# Sufficient mating material, less a king?

As an extension to this question about can a rook and knight without a king stalemate a opposing king, and the traditional minimum-mating-material question, I had a puzzle question:

What are the minimum combinations of material (without a king) required to forcibly mate an opposing king?

• R + R/Q is clearly sufficient

• R + N + N/B maybe, as an extension from the above stalemate question

On the other hand, there are some sets that fail without a king:

• B(w) + B(b) (but 3 bishops should work, so long as one is on a different color)
• 3 bishops do not work to force a mate - the lone color bishop is not sufficient to force the king to a corner. Four bishops works though. Four knights, but not three (I think, after trying for a while). This would best be answered by an engine which can calculate without a King. Commented Jul 2, 2016 at 23:47

Assuming opponent has no pieces:

1. 4 or more knights

2. 4 or more bishops, at least 2 per side

3. At least 2 pawns, but it also depends on where the pawns are

4. 2 or more major pieces

5. Queen and a minor piece

6. Rook and 2 minor pieces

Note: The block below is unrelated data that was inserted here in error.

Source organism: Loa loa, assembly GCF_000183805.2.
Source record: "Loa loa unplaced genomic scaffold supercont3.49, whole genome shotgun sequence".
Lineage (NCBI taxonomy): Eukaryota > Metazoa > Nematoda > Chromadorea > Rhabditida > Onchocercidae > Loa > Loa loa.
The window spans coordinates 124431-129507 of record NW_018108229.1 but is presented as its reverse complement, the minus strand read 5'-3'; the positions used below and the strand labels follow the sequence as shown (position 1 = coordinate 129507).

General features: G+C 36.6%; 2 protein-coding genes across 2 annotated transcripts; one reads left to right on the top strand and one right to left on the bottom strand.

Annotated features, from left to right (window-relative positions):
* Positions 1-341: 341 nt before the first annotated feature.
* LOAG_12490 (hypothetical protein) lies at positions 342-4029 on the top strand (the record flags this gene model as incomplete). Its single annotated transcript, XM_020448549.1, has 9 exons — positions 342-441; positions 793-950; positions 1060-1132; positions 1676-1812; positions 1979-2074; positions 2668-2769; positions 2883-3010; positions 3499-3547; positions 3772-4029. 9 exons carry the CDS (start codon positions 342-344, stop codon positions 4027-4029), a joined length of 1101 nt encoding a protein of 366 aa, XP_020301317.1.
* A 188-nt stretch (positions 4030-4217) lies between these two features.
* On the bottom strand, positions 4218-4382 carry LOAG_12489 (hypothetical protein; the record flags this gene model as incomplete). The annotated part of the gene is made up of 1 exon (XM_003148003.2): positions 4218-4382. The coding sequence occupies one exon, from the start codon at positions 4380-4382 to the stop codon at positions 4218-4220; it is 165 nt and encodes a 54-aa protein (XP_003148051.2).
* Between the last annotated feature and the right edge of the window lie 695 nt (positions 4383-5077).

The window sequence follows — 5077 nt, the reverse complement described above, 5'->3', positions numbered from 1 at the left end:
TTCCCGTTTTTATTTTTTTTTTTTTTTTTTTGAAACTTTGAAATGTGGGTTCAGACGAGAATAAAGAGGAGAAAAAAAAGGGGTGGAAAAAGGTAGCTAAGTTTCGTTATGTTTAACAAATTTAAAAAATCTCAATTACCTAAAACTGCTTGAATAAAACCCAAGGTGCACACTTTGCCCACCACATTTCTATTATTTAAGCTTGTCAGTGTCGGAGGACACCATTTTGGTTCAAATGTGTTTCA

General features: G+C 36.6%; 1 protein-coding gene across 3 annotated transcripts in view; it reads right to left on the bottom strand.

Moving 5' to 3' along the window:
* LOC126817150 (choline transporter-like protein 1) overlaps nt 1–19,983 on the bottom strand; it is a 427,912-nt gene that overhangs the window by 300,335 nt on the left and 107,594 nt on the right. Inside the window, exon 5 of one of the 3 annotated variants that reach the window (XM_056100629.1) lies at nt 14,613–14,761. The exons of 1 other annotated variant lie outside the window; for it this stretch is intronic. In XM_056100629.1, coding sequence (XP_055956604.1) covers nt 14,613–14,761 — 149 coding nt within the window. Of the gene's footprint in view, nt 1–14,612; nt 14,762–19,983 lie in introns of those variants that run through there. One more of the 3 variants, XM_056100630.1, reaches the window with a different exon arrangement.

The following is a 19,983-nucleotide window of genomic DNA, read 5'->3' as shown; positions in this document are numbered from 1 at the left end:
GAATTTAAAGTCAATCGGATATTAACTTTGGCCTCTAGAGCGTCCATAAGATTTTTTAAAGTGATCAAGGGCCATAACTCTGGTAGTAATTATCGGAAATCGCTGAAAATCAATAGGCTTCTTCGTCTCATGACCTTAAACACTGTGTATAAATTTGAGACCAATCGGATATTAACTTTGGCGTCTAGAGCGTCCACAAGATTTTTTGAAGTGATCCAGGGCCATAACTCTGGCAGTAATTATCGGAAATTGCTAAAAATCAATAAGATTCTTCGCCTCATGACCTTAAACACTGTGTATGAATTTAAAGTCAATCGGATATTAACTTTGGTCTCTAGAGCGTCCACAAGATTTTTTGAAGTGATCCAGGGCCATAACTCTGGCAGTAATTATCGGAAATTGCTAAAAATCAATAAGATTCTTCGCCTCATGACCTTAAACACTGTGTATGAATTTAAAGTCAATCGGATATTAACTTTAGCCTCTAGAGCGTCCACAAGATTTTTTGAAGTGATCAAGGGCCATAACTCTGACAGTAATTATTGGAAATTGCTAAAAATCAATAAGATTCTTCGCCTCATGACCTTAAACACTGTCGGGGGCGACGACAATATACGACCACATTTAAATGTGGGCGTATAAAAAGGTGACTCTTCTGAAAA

7. 4 minor pieces

8. Pawn+Minor pieces/2 Minor Pieces(depending on where the pawn is or a major piece

If opponent have pieces:

1. Queen(maybe rook)+Minor Piece vs 1 pawn

2. Queen(maybe rook)+2 pawns vs Rook+Bishop+Pawn

3. Q+R vs Rook and bishop or 2 minor pieces(for most positions)

• So it's 10 points or higher. Come to think of it, since K is ~4 points in strength, the traditional KBB/KBN is about 10 points. KR = 9 is exception. Commented Jul 5, 2016 at 16:10
• @jf328 Yes, without pawns Commented Jul 5, 2016 at 16:11
• In the 4 bishops case, you'll need at least two bishops from each colour, not one. Commented Jul 5, 2016 at 19:40
• @jf328 Then maybe we could set K as 5 points, but then some pawnless endgames where a minor piece up is enough, or Qv 4minor piece Commented Jul 6, 2016 at 3:04
• Note that KNN = 10 is also an exception. Commented Jul 6, 2016 at 8:38